OKLAHOMA CITY (AP) -- Oklahoma's oil patch is booming, its capital city is thriving and the unemployment rate is falling, testifying to the state's roaring recovery from the recession.
But the legislature finds itself wrestling with a self-inflicted budget crisis that could force cuts to education, public safety and health care.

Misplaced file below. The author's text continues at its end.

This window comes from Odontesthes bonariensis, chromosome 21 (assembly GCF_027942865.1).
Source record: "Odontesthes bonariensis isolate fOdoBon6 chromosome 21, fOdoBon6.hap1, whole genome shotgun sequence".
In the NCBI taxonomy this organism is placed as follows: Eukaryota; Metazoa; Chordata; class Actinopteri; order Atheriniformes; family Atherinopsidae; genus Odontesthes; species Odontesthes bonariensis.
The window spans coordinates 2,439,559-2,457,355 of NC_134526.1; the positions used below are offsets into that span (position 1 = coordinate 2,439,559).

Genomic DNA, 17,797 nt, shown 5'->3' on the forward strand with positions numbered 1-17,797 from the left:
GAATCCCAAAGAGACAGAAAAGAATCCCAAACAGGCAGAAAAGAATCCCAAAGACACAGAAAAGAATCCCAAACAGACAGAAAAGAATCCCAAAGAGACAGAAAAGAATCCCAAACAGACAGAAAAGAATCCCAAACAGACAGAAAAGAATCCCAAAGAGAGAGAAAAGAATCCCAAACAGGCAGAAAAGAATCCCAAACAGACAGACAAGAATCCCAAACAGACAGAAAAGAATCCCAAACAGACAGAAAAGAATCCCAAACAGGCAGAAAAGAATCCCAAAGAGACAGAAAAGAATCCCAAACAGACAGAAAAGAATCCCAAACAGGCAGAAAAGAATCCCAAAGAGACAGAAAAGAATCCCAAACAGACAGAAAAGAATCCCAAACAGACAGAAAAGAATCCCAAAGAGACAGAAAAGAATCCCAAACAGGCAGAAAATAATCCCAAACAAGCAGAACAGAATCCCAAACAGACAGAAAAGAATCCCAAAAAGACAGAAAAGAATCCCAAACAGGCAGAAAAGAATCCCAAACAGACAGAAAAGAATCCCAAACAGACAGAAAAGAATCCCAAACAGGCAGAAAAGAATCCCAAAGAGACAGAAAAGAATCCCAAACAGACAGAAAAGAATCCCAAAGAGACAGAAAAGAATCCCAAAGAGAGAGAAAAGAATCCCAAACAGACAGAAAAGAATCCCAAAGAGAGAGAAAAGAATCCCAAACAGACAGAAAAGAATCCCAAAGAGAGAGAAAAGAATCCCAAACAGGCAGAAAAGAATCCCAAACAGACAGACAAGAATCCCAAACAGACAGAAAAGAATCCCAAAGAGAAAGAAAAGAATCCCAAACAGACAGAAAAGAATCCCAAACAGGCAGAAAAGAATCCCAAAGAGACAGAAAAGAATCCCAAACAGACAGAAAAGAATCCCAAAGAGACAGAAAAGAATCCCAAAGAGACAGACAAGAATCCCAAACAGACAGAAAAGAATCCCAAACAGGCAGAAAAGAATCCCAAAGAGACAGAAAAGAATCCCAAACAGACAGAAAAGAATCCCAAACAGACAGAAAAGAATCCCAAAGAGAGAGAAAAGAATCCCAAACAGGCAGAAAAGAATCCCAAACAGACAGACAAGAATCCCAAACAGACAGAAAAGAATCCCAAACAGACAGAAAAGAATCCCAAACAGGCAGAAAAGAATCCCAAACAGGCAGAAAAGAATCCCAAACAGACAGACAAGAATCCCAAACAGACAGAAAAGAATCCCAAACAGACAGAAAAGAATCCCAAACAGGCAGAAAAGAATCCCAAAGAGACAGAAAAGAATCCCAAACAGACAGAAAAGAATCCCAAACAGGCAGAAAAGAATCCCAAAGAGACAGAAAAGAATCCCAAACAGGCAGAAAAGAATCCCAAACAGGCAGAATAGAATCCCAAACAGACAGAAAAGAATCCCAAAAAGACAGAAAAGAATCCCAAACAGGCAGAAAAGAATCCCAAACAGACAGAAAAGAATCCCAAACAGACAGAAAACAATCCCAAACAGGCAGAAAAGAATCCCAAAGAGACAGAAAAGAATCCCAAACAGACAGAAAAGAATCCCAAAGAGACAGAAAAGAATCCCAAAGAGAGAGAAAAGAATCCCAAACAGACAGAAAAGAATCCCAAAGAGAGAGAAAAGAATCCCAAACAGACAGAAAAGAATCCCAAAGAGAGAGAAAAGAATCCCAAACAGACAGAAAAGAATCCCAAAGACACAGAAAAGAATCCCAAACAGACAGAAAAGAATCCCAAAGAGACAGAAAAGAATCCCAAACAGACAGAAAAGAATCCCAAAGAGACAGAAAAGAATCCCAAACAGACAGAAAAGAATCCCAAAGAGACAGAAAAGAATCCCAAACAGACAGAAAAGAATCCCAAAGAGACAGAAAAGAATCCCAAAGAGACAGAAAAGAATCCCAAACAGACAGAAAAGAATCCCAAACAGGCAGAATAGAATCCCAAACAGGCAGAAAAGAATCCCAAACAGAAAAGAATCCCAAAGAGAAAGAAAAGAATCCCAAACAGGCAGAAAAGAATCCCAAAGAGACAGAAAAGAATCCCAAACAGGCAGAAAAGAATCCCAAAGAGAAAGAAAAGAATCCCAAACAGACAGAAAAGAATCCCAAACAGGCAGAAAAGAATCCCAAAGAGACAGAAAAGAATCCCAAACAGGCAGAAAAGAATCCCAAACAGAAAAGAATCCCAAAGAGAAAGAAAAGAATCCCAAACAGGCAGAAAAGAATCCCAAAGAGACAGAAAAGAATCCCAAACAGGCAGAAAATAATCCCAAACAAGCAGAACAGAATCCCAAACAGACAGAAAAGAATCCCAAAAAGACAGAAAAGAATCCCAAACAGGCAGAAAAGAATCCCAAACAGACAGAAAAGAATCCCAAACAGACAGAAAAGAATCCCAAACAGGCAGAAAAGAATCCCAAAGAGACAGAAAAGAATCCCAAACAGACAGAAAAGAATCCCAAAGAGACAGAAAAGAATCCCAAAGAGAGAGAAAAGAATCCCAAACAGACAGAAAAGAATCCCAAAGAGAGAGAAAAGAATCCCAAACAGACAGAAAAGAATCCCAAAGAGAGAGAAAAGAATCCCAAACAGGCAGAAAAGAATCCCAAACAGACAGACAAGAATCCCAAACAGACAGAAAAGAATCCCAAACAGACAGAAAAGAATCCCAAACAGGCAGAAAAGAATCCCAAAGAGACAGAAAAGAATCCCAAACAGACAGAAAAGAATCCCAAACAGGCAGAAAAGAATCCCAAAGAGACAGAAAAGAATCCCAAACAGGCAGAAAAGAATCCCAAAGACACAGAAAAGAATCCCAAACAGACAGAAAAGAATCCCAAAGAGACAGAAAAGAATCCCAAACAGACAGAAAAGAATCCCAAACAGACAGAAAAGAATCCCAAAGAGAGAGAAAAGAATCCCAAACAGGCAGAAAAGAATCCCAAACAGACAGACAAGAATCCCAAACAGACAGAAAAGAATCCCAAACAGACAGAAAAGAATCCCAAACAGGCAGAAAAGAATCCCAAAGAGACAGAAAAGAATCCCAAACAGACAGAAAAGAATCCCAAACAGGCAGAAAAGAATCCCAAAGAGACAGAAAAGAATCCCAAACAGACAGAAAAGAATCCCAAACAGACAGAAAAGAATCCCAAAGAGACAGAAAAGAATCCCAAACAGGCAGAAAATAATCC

The problem is that lawmakers have created and expanded so many tax breaks and earmarked so much money for special projects that there's no longer enough for basic services.
So, while overall revenue collections are growing, the state has about $188 million less to spend next year on education, prisons or child welfare.
GOP leaders are continuing to push for more tax cuts, but some lawmakers say it's essential to consider the budget impact before approving new tax breaks.